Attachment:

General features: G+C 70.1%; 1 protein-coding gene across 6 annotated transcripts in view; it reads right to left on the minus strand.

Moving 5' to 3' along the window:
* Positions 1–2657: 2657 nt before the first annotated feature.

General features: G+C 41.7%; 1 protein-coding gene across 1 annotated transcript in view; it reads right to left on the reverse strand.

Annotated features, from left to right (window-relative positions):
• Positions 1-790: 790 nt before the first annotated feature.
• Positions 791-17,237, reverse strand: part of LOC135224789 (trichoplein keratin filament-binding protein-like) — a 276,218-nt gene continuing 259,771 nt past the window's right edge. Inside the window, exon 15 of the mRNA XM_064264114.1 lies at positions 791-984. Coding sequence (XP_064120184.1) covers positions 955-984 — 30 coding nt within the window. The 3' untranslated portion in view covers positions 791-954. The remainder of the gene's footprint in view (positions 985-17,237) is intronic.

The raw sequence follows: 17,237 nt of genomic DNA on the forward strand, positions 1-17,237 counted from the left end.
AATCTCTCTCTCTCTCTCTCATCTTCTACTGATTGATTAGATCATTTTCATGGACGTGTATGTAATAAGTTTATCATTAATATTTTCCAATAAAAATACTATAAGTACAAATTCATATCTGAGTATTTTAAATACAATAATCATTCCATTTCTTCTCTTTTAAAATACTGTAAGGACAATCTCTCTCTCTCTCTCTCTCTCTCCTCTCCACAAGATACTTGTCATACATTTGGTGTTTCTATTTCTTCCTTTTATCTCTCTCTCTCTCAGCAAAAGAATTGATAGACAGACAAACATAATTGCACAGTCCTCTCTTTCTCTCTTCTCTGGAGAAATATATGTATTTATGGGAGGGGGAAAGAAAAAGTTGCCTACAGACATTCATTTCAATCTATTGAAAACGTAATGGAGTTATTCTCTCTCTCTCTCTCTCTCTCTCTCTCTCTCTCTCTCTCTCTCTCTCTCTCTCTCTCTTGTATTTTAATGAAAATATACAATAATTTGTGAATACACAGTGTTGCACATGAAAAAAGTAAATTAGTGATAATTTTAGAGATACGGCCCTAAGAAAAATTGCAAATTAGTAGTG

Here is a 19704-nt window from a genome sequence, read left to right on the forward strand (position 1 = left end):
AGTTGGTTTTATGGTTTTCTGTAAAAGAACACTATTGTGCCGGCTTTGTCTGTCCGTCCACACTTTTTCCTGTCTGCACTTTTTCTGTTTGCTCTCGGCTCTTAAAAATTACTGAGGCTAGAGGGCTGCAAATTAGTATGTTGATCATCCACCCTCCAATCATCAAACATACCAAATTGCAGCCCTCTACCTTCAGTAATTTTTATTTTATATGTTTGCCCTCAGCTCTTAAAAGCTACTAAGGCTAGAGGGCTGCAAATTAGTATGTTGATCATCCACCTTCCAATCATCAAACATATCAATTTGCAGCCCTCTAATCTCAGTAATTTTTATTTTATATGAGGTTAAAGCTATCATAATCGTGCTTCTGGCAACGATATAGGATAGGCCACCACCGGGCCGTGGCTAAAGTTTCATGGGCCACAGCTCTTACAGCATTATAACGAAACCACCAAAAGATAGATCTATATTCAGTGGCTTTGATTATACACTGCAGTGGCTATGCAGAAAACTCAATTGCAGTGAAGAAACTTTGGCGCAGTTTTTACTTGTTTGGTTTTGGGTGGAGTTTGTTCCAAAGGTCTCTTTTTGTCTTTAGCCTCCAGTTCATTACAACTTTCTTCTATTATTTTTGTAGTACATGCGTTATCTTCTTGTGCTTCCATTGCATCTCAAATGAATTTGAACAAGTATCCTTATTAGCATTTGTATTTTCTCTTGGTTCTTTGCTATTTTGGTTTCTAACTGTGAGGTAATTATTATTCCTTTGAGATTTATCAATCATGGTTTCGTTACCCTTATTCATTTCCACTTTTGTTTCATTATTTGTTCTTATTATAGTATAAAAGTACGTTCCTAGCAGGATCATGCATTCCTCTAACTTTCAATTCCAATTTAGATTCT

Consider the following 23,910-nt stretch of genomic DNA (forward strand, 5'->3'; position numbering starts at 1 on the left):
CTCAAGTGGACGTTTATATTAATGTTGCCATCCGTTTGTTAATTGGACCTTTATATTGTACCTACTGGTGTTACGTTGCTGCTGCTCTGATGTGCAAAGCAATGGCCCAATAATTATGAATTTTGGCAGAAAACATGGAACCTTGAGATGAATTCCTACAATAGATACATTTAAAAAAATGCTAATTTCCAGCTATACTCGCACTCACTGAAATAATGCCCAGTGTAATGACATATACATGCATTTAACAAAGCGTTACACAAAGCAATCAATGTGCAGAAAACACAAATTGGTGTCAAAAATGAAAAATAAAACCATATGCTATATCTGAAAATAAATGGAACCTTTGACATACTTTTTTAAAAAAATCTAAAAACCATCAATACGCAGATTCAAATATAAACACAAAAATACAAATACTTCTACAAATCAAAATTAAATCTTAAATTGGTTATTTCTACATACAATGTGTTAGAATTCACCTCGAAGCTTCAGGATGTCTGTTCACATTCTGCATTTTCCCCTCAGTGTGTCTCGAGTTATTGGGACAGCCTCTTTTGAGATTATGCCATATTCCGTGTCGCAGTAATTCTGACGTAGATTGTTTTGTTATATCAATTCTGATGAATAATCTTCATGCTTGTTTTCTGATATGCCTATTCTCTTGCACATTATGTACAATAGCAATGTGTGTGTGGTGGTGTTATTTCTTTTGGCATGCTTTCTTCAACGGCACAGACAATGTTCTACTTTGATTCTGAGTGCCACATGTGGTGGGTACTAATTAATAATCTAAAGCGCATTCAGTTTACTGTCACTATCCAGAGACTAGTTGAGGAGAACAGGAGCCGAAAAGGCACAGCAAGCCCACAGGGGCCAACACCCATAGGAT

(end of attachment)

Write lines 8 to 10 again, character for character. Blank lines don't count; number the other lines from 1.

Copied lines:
The raw sequence follows: 17,237 nt of genomic DNA on the forward strand, positions 1-17,237 counted from the left end.
AATCTCTCTCTCTCTCTCTCATCTTCTACTGATTGATTAGATCATTTTCATGGACGTGTATGTAATAAGTTTATCATTAATATTTTCCAATAAAAATACTATAAGTACAAATTCATATCTGAGTATTTTAAATACAATAATCATTCCATTTCTTCTCTTTTAAAATACTGTAAGGACAATCTCTCTCTCTCTCTCTCTCTCTCCTCTCCACAAGATACTTGTCATACATTTGGTGTTTCTATTTCTTCCTTTTATCTCTCTCTCTCTCAGCAAAAGAATTGATAGACAGACAAACATAATTGCACAGTCCTCTCTTTCTCTCTTCTCTGGAGAAATATATGTATTTATGGGAGGGGGAAAGAAAAAGTTGCCTACAGACATTCATTTCAATCTATTGAAAACGTAATGGAGTTATTCTCTCTCTCTCTCTCTCTCTCTCTCTCTCTCTCTCTCTCTCTCTCTCTCTCTCTCTCTTGTATTTTAATGAAAATATACAATAATTTGTGAATACACAGTGTTGCACATGAAAAAAGTAAATTAGTGATAATTTTAGAGATACGGCCCTAAGAAAAATTGCAAATTAGTAGTG

Here is a 19704-nt window from a genome sequence, read left to right on the forward strand (position 1 = left end):